PMCID: PMC3954325  PMID: 22943334
Urolithiasis; Ureteroscopy; Imaging
18.  A Mouse Diversity Panel Approach Reveals the Potential for Clinical Kidney Injury Due to DB289 Not Predicted by Classical Rodent Models 
Toxicological Sciences  2012;130(2):416-426.
DB289 is the first oral drug shown in clinical trials to have efficacy in treating African trypanosomiasis (African sleeping sickness). Mild liver toxicity was noted but was not treatment limiting. However, development of DB289 was terminated when several treated subjects developed severe kidney injury, a liability not predicted from preclinical testing. We tested the hypothesis that the kidney safety liability of DB289 would be detected in a mouse diversity panel (MDP) comprised of 34 genetically diverse inbred mouse strains. MDP mice received 10 days of oral treatment with DB289 or vehicle and classical renal biomarkers blood urea nitrogen (BUN) and serum creatinine (sCr), as well as urine biomarkers of kidney injury were measured. While BUN and sCr remained within reference ranges, marked elevations were observed for kidney injury molecule-1 (KIM-1) in the urine of sensitive mouse strains. KIM-1 elevations were not always coincident with elevations in alanine aminotransferase (ALT), suggesting that renal injury was not linked to hepatic injury. Genome-wide association analyses of KIM-1 elevations indicated that genes participating in cholesterol and lipid biosynthesis and transport, oxidative stress, and cytokine release may play a role in DB289 renal injury. Taken together, the data resulting from this study highlight the utility of using an MDP to predict clinically relevant toxicities, to identify relevant toxicity biomarkers that may translate into the clinic, and to identify potential mechanisms underlying toxicities. In addition, the sensitive mouse strains identified in this study may be useful in screening next-in-class compounds for renal injury.
doi:10.1093/toxsci/kfs238
PMCID: PMC3498743  PMID: 22940726
pharmacogenetic; mouse diversity panel; DB289; human African trypanosomiasis; sleeping sickness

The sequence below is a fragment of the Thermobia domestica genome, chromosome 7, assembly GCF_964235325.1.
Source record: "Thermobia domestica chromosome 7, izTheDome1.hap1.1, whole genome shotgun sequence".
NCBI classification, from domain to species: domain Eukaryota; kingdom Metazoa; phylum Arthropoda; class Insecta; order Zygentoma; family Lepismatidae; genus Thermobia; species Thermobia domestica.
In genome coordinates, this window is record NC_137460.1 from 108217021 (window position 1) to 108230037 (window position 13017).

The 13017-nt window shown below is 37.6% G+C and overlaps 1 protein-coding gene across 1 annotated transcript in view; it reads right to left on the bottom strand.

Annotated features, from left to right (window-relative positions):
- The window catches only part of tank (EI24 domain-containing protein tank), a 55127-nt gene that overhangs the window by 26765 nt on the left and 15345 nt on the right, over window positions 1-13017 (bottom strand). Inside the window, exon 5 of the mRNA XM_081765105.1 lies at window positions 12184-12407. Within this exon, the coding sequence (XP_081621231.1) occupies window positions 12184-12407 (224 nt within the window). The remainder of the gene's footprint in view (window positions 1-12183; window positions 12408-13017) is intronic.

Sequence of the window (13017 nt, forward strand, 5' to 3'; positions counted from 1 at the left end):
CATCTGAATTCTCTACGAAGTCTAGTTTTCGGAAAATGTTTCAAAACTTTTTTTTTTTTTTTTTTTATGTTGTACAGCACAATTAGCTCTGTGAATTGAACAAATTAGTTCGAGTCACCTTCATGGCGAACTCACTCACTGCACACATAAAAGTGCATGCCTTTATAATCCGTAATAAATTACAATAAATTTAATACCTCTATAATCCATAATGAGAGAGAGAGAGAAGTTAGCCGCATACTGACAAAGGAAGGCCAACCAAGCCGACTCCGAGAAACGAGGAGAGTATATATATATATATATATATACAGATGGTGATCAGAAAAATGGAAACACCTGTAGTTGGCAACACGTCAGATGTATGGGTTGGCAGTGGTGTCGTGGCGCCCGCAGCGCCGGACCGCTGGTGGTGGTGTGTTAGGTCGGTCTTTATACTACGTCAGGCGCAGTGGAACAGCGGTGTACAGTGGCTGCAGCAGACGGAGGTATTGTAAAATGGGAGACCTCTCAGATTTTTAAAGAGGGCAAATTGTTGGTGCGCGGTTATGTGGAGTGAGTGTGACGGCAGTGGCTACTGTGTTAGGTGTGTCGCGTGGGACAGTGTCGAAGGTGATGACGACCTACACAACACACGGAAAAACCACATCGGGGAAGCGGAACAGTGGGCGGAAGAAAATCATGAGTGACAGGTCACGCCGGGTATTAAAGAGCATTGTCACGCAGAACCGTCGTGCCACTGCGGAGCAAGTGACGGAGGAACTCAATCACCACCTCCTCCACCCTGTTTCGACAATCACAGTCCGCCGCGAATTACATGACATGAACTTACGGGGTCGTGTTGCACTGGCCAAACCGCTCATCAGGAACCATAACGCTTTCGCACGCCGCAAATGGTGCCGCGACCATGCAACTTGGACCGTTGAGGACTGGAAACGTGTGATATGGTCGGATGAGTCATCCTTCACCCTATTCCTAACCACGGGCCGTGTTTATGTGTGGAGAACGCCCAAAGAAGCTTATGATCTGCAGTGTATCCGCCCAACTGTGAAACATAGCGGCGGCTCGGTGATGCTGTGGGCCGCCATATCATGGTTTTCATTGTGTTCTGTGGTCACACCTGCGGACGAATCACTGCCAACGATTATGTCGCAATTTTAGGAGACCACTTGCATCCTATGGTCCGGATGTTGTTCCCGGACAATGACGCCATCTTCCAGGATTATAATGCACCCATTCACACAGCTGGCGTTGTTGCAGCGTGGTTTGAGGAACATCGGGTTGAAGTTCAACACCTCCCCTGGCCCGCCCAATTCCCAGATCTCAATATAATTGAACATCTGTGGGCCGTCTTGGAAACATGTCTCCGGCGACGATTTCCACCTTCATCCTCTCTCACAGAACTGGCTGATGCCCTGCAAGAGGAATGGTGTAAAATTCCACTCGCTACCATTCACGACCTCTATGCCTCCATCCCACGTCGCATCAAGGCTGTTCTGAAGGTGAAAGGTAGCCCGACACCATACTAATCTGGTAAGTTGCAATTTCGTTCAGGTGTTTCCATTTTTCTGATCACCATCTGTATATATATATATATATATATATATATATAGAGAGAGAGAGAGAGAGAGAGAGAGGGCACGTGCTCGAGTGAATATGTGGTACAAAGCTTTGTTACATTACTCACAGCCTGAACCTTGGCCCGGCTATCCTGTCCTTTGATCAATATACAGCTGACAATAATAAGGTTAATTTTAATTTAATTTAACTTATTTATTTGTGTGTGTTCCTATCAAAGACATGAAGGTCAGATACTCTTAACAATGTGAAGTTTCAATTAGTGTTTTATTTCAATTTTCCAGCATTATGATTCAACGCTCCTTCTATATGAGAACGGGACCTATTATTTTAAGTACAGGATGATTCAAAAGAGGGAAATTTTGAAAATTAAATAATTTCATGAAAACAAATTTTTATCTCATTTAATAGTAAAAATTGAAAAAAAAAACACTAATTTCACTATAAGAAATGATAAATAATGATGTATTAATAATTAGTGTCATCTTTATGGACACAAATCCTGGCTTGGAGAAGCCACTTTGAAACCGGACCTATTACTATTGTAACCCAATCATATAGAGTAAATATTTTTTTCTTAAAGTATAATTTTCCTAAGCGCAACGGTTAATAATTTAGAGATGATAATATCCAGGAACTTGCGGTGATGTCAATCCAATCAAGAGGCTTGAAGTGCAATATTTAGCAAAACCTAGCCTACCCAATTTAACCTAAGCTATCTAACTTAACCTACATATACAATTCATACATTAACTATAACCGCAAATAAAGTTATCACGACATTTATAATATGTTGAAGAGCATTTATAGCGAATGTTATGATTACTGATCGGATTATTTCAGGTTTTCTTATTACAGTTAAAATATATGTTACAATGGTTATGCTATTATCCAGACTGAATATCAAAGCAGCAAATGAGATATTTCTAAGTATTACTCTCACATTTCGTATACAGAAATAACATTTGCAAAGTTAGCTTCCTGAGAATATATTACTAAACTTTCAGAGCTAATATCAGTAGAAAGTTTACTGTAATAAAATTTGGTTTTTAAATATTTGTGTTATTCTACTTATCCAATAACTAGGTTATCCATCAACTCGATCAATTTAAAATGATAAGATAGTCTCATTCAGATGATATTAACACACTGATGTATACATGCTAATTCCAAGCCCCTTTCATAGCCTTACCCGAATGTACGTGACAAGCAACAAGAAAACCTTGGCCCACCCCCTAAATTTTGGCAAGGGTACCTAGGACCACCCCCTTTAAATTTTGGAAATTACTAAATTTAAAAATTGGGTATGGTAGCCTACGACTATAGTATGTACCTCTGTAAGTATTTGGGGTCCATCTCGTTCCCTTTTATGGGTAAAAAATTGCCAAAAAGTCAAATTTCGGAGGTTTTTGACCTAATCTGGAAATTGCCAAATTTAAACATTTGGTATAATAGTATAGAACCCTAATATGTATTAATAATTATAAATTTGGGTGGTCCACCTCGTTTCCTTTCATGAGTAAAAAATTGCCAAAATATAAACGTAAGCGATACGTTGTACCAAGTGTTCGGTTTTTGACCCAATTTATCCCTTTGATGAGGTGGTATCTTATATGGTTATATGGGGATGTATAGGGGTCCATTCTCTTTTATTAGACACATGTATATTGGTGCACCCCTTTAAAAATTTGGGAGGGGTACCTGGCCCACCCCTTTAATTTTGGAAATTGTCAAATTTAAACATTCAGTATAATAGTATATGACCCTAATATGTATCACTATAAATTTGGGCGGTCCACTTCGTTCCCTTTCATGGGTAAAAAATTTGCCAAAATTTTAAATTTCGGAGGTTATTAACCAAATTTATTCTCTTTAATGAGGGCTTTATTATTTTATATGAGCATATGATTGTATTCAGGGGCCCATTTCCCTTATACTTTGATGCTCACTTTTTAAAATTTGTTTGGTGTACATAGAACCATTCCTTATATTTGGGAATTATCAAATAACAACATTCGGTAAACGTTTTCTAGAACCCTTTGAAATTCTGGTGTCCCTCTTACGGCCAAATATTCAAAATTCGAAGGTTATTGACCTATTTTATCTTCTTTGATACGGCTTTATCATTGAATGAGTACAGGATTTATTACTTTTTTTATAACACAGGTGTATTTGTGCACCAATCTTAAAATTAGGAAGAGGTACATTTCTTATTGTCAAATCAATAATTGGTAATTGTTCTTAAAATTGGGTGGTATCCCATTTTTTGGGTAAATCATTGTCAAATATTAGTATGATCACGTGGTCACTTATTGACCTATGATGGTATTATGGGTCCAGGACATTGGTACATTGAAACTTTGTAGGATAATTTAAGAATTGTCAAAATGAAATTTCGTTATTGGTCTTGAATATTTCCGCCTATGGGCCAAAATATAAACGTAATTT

19.  Innate immune recognition of an AT-rich stem-loop DNA motif in the Plasmodium falciparum genome 
Immunity  2011;35(2):194-207.
SUMMARY
Although Toll-like receptor 9 (TLR9) has been implicated in regulating cytokine and type I interferon (IFN) production during malaria in humans and mice, the high AT content of the Plasmodium falciparum genome prompted us to examine the possibility that malarial DNA triggered TLR9-independent DNA sensing pathways. Over 6000 ATTTTTAC (“AT-rich”) motifs are present in the genome of P. falciparum, which we show here potently induce type I IFNs. Parasite DNA, parasitized erythrocytes and oligonucleotides containing the AT-r motif induce type I IFNs via a pathway that did not involve previously described sensors including TLR9, DAI, RNA polymerase-III or IFI16/p204. Rather, AT-rich DNA sensing involved an unknown receptor that coupled to STING, TBK1 and IRF3-IRF7 signaling pathway. Mice lacking both IRF3 and IRF7, the kinase TBK1 or the type I IFN receptor were resistant to otherwise lethal cerebral malaria. Collectively, these observations implicate AT-rich DNA sensing via STING, TBK1 and IRF3-IRF7 in P. falciparum malaria.
doi:10.1016/j.immuni.2011.05.016
PMCID: PMC3162998  PMID: 21820332
20.  The Role of Retinoic Acid in Tolerance and Immunity 
Immunity  2011;35(1):13-22.
doi:10.1016/j.immuni.2011.07.002
PMCID: PMC3418663  PMID: 21777796
21.  Muscle Invasive Bladder Cancer: From Diagnosis to Survivorship 
Advances in Urology  2012;2012:142135.
Bladder cancer is the fifth most commonly diagnosed cancer and the most expensive adult cancer in average healthcare costs incurred per patient in the USA. However, little is known about factors influencing patients' treatment decisions, quality of life, and responses to treatment impairments. The main focus of this paper is to better understand the impact of muscle invasive bladder cancer on patient quality of life and its added implications for primary caregivers and healthcare providers. In this paper, we discuss treatment options, side effects, and challenges that patients and family caregivers face in different phases along the disease trajectory and further identify crucial areas of needed research.
doi:10.1155/2012/142135
PMCID: PMC3424737  PMID: 22924038
22.  Essential role for retinoic acid in the promotion of CD4+ T cell effector responses via retinoic acid receptor alpha 
Immunity  2011;34(3):435-447.
SUMMARY